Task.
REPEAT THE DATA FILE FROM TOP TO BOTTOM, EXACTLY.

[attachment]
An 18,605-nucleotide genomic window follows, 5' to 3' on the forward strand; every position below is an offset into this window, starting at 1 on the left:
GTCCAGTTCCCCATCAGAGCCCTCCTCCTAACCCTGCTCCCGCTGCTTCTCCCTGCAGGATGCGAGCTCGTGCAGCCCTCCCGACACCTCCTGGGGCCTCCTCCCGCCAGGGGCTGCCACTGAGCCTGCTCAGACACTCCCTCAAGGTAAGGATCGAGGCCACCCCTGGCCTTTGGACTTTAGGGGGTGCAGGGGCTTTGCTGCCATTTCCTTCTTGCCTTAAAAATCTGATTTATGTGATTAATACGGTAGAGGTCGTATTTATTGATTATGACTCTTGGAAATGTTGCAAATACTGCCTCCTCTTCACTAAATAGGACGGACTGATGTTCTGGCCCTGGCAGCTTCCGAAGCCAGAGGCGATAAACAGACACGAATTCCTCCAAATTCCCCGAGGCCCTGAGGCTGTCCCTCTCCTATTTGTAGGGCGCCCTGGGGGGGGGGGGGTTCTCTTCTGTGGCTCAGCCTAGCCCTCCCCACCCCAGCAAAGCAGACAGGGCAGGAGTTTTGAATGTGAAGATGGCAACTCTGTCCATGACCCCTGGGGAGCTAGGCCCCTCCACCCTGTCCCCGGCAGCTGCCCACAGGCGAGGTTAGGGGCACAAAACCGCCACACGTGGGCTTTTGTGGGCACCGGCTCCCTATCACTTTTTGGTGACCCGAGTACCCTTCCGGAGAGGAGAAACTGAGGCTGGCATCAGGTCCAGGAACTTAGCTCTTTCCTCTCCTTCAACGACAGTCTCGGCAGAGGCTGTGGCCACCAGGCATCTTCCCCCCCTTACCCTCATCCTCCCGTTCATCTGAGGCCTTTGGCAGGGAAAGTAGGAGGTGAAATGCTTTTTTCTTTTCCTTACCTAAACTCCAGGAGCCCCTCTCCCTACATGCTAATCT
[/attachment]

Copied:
An 18,605-nucleotide genomic window follows, 5' to 3' on the forward strand; every position below is an offset into this window, starting at 1 on the left:
GTCCAGTTCCCCATCAGAGCCCTCCTCCTAACCCTGCTCCCGCTGCTTCTCCCTGCAGGATGCGAGCTCGTGCAGCCCTCCCGACACCTCCTGGGGCCTCCTCCCGCCAGGGGCTGCCACTGAGCCTGCTCAGACACTCCCTCAAGGTAAGGATCGAGGCCACCCCTGGCCTTTGGACTTTAGGGGGTGCAGGGGCTTTGCTGCCATTTCCTTCTTGCCTTAAAAATCTGATTTATGTGATTAATACGGTAGAGGTCGTATTTATTGATTATGACTCTTGGAAATGTTGCAAATACTGCCTCCTCTTCACTAAATAGGACGGACTGATGTTCTGGCCCTGGCAGCTTCCGAAGCCAGAGGCGATAAACAGACACGAATTCCTCCAAATTCCCCGAGGCCCTGAGGCTGTCCCTCTCCTATTTGTAGGGCGCCCTGGGGGGGGGGGGGTTCTCTTCTGTGGCTCAGCCTAGCCCTCCCCACCCCAGCAAAGCAGACAGGGCAGGAGTTTTGAATGTGAAGATGGCAACTCTGTCCATGACCCCTGGGGAGCTAGGCCCCTCCACCCTGTCCCCGGCAGCTGCCCACAGGCGAGGTTAGGGGCACAAAACCGCCACACGTGGGCTTTTGTGGGCACCGGCTCCCTATCACTTTTTGGTGACCCGAGTACCCTTCCGGAGAGGAGAAACTGAGGCTGGCATCAGGTCCAGGAACTTAGCTCTTTCCTCTCCTTCAACGACAGTCTCGGCAGAGGCTGTGGCCACCAGGCATCTTCCCCCCCTTACCCTCATCCTCCCGTTCATCTGAGGCCTTTGGCAGGGAAAGTAGGAGGTGAAATGCTTTTTTCTTTTCCTTACCTAAACTCCAGGAGCCCCTCTCCCTACATGCTAATCT